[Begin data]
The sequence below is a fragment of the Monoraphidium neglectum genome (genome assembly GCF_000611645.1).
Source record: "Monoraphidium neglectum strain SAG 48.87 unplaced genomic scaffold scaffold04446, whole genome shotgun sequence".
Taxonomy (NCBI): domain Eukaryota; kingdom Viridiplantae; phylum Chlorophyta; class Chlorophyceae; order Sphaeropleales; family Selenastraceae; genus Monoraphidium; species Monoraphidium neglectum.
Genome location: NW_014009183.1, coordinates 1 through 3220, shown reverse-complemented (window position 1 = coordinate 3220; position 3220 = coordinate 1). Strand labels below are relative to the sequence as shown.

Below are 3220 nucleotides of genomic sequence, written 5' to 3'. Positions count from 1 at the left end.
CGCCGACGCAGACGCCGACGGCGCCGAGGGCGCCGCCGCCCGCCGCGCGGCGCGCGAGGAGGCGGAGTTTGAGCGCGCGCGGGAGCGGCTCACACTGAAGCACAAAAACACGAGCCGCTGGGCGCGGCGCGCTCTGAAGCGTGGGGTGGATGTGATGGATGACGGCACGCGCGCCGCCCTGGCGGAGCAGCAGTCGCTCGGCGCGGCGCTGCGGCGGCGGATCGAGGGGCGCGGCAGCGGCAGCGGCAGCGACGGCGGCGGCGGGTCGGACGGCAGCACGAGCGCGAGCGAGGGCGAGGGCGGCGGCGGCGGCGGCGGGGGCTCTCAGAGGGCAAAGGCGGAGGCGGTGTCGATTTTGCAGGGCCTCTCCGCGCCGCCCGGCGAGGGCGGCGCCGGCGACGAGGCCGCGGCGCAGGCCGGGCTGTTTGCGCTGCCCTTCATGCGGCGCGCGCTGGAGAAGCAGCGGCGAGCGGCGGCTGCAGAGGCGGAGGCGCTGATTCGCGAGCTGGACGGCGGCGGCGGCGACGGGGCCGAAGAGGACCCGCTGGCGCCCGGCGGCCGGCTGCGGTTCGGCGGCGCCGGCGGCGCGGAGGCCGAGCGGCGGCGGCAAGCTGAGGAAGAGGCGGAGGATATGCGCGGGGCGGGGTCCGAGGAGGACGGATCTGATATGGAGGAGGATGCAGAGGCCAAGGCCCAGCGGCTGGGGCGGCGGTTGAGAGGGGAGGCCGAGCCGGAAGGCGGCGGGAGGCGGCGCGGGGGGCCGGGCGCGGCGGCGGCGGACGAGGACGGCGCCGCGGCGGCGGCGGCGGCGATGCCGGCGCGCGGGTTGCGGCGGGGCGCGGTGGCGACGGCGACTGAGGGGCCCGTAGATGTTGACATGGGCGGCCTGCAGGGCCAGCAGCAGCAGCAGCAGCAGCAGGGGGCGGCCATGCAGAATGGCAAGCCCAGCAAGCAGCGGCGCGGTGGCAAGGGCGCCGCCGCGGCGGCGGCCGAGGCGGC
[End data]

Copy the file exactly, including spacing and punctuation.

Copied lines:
The sequence below is a fragment of the Monoraphidium neglectum genome (genome assembly GCF_000611645.1).
Source record: "Monoraphidium neglectum strain SAG 48.87 unplaced genomic scaffold scaffold04446, whole genome shotgun sequence".
Taxonomy (NCBI): domain Eukaryota; kingdom Viridiplantae; phylum Chlorophyta; class Chlorophyceae; order Sphaeropleales; family Selenastraceae; genus Monoraphidium; species Monoraphidium neglectum.
Genome location: NW_014009183.1, coordinates 1 through 3220, shown reverse-complemented (window position 1 = coordinate 3220; position 3220 = coordinate 1). Strand labels below are relative to the sequence as shown.

Below are 3220 nucleotides of genomic sequence, written 5' to 3'. Positions count from 1 at the left end.
CGCCGACGCAGACGCCGACGGCGCCGAGGGCGCCGCCGCCCGCCGCGCGGCGCGCGAGGAGGCGGAGTTTGAGCGCGCGCGGGAGCGGCTCACACTGAAGCACAAAAACACGAGCCGCTGGGCGCGGCGCGCTCTGAAGCGTGGGGTGGATGTGATGGATGACGGCACGCGCGCCGCCCTGGCGGAGCAGCAGTCGCTCGGCGCGGCGCTGCGGCGGCGGATCGAGGGGCGCGGCAGCGGCAGCGGCAGCGACGGCGGCGGCGGGTCGGACGGCAGCACGAGCGCGAGCGAGGGCGAGGGCGGCGGCGGCGGCGGCGGGGGCTCTCAGAGGGCAAAGGCGGAGGCGGTGTCGATTTTGCAGGGCCTCTCCGCGCCGCCCGGCGAGGGCGGCGCCGGCGACGAGGCCGCGGCGCAGGCCGGGCTGTTTGCGCTGCCCTTCATGCGGCGCGCGCTGGAGAAGCAGCGGCGAGCGGCGGCTGCAGAGGCGGAGGCGCTGATTCGCGAGCTGGACGGCGGCGGCGGCGACGGGGCCGAAGAGGACCCGCTGGCGCCCGGCGGCCGGCTGCGGTTCGGCGGCGCCGGCGGCGCGGAGGCCGAGCGGCGGCGGCAAGCTGAGGAAGAGGCGGAGGATATGCGCGGGGCGGGGTCCGAGGAGGACGGATCTGATATGGAGGAGGATGCAGAGGCCAAGGCCCAGCGGCTGGGGCGGCGGTTGAGAGGGGAGGCCGAGCCGGAAGGCGGCGGGAGGCGGCGCGGGGGGCCGGGCGCGGCGGCGGCGGACGAGGACGGCGCCGCGGCGGCGGCGGCGGCGATGCCGGCGCGCGGGTTGCGGCGGGGCGCGGTGGCGACGGCGACTGAGGGGCCCGTAGATGTTGACATGGGCGGCCTGCAGGGCCAGCAGCAGCAGCAGCAGCAGCAGGGGGCGGCCATGCAGAATGGCAAGCCCAGCAAGCAGCGGCGCGGTGGCAAGGGCGCCGCCGCGGCGGCGGCCGAGGCGGC